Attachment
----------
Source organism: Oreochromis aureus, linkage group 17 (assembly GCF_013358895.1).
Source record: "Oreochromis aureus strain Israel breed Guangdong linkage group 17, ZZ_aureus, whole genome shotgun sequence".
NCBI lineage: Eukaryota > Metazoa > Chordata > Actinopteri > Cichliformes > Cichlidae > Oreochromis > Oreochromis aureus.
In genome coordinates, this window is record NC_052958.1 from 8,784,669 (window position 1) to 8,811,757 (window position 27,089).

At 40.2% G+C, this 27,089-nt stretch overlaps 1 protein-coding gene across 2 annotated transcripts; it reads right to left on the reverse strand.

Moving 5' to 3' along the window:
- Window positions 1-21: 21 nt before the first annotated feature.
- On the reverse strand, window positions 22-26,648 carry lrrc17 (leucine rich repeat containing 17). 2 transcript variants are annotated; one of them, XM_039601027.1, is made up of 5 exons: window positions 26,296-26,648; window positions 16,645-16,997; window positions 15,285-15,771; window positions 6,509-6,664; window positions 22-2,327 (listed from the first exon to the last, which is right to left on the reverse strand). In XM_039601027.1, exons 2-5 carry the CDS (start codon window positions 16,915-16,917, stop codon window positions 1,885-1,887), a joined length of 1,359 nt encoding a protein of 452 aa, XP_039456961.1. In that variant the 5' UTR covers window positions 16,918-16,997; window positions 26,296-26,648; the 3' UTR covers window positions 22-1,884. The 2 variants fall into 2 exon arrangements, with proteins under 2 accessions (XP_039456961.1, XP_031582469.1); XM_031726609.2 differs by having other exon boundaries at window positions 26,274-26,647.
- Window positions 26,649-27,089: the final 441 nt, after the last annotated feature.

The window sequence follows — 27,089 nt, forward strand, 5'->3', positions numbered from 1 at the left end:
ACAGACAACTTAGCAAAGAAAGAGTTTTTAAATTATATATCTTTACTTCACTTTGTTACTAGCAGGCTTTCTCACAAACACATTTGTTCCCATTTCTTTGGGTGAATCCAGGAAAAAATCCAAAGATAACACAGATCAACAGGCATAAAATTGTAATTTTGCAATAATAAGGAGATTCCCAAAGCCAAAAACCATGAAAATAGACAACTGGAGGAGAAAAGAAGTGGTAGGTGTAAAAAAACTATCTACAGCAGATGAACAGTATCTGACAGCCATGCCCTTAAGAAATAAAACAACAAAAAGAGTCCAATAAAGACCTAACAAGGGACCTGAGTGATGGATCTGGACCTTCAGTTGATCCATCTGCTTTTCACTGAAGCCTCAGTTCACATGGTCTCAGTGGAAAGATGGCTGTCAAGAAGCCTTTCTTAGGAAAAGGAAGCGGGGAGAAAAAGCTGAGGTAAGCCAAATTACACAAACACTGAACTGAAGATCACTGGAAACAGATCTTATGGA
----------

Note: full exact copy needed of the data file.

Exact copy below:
Source organism: Oreochromis aureus, linkage group 17 (assembly GCF_013358895.1).
Source record: "Oreochromis aureus strain Israel breed Guangdong linkage group 17, ZZ_aureus, whole genome shotgun sequence".
NCBI lineage: Eukaryota > Metazoa > Chordata > Actinopteri > Cichliformes > Cichlidae > Oreochromis > Oreochromis aureus.
In genome coordinates, this window is record NC_052958.1 from 8,784,669 (window position 1) to 8,811,757 (window position 27,089).

At 40.2% G+C, this 27,089-nt stretch overlaps 1 protein-coding gene across 2 annotated transcripts; it reads right to left on the reverse strand.

Moving 5' to 3' along the window:
- Window positions 1-21: 21 nt before the first annotated feature.
- On the reverse strand, window positions 22-26,648 carry lrrc17 (leucine rich repeat containing 17). 2 transcript variants are annotated; one of them, XM_039601027.1, is made up of 5 exons: window positions 26,296-26,648; window positions 16,645-16,997; window positions 15,285-15,771; window positions 6,509-6,664; window positions 22-2,327 (listed from the first exon to the last, which is right to left on the reverse strand). In XM_039601027.1, exons 2-5 carry the CDS (start codon window positions 16,915-16,917, stop codon window positions 1,885-1,887), a joined length of 1,359 nt encoding a protein of 452 aa, XP_039456961.1. In that variant the 5' UTR covers window positions 16,918-16,997; window positions 26,296-26,648; the 3' UTR covers window positions 22-1,884. The 2 variants fall into 2 exon arrangements, with proteins under 2 accessions (XP_039456961.1, XP_031582469.1); XM_031726609.2 differs by having other exon boundaries at window positions 26,274-26,647.
- Window positions 26,649-27,089: the final 441 nt, after the last annotated feature.

The window sequence follows — 27,089 nt, forward strand, 5'->3', positions numbered from 1 at the left end:
ACAGACAACTTAGCAAAGAAAGAGTTTTTAAATTATATATCTTTACTTCACTTTGTTACTAGCAGGCTTTCTCACAAACACATTTGTTCCCATTTCTTTGGGTGAATCCAGGAAAAAATCCAAAGATAACACAGATCAACAGGCATAAAATTGTAATTTTGCAATAATAAGGAGATTCCCAAAGCCAAAAACCATGAAAATAGACAACTGGAGGAGAAAAGAAGTGGTAGGTGTAAAAAAACTATCTACAGCAGATGAACAGTATCTGACAGCCATGCCCTTAAGAAATAAAACAACAAAAAGAGTCCAATAAAGACCTAACAAGGGACCTGAGTGATGGATCTGGACCTTCAGTTGATCCATCTGCTTTTCACTGAAGCCTCAGTTCACATGGTCTCAGTGGAAAGATGGCTGTCAAGAAGCCTTTCTTAGGAAAAGGAAGCGGGGAGAAAAAGCTGAGGTAAGCCAAATTACACAAACACTGAACTGAAGATCACTGGAAACAGATCTTATGGA